Paul McCartney Photo by Mary McCartney
With "McCartney III," the Cute Beatle makes a spectacular return to form, produces one of his most compelling albums in decades, and reminds us that at age 78, his musical chops are as exquisite and profound as virtually anyone's. Ever.
Working at his Sussex studio, Paul McCartney recorded nearly the entirety of "McCartney III" during the pandemic. A one-man band production in the spirit of his eponymous debut solo album in 1970, "McCartney III" arrives more than 40 years after the release of its predecessor, "McCartney II," in 1980. That summer, the album topped the UK charts and yielded a chart-topping single Stateside in "Coming Up."
In its own fashion, "McCartney III" functions as the logical extension of its precursors, each acting as lodestones of sorts for signal moments across his long career. As with the first two LPs, McCartney took a carefree, homespun approach to his efforts, allowing his imagination to guide the way. As he remarked in the album's press notes about his process during its production, "Each day, I'd start recording with the instrument I wrote the song on and then gradually layer it all up; it was a lot of fun. It was about making music for yourself rather than making music that has to do a job. So, I just did stuff I fancied doing. I had no idea this would end up as an album."
McCartney's whimsical approach pays dividends from beginning to end, with the songwriter charting the emotional experience of not only surviving, but thriving in his eighth decade on earth. And he has the road miles to prove it. In many ways, McCartney himself is the "Long Tailed Winter Bird" who soars above the opening track, a spirited, largely instrumental number that is highlighted by one of the musician's niftiest acoustic guitar licks in years.
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In short order, McCartney rips off one musical confection after another, including Beatlesque pop ditties such as "Find My Way" and "Seize the Day." And then there's "Lavatory Lil," a composition that, in a very different time and place, might have found a home in the Abbey Road medley nestled alongside "Mean Mr. Mustard" and "Polythene Pam."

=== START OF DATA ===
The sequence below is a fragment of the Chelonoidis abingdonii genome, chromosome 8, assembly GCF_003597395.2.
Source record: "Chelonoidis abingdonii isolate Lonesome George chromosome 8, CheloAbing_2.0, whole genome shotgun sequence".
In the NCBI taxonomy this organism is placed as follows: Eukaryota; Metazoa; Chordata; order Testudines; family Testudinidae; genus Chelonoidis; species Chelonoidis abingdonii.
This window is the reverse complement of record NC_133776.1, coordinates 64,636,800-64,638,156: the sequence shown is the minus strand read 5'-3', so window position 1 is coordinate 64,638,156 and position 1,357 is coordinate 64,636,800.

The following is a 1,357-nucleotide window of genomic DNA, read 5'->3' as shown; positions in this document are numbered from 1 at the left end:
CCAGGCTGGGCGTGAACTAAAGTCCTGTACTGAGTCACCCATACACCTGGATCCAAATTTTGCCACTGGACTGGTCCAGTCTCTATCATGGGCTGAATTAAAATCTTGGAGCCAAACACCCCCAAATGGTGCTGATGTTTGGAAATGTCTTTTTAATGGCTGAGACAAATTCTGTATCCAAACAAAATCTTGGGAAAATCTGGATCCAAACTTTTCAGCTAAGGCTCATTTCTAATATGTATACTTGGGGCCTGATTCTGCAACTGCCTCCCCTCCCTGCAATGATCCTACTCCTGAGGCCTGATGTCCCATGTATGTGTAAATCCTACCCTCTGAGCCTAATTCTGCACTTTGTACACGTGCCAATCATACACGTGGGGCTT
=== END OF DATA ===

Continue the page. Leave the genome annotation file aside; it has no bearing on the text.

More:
McCartney absolutely sizzles on such bone-crunching electric numbers as "Slidin'" and "Deep Down," with hard-driving guitar licks that might find some listeners hearkening back to the "Band on the Run" track "Let Me Roll It." Even still, his guitar work on "McCartney III" sounds equally fresh and urgent, as he wrestles with the endlessly fecund muse that has served him well since at least the mid-1950s, when he penned his first song as a paean for his mother Mary.
In the LP's latter stages, McCartney offers up a pair of memorable acoustic tunes in "The Kiss of Venus" and "When Winter Comes." He reportedly composed "The Kiss of Venus" after reading an astrological book about the balletic movements and synchronicity of the planets. It was "a fascinating book," the songwriter recalled, about the ways in which our solar system structures itself as a "trippy" lotus shape.
"When Winter Comes" acts as a coda for McCartney III, which, like so many of his previous efforts, features a musical reprise—in this case, the "Winter Bird" exits with a final flourish before giving way to a gentle acoustic guitar. Originally produced by George Martin during the same 1992 "Flaming Pie" session that yielded "Calico Skies," "When Winter Comes" is a quintessential McCartney number, with a wistful recitation of the natural world and our fleeting existence within its fabric. While "When Winter Comes" would have been at home during virtually any phase of his illustrious career, the song's inclusion at the tail end of "McCartney III" makes perfect sense: it's not only one of his most beautiful compositions, which is high praise indeed, but also an insightful realization of the ways in which the uncertainties of life and death are always, in spite of everything, roiling among us.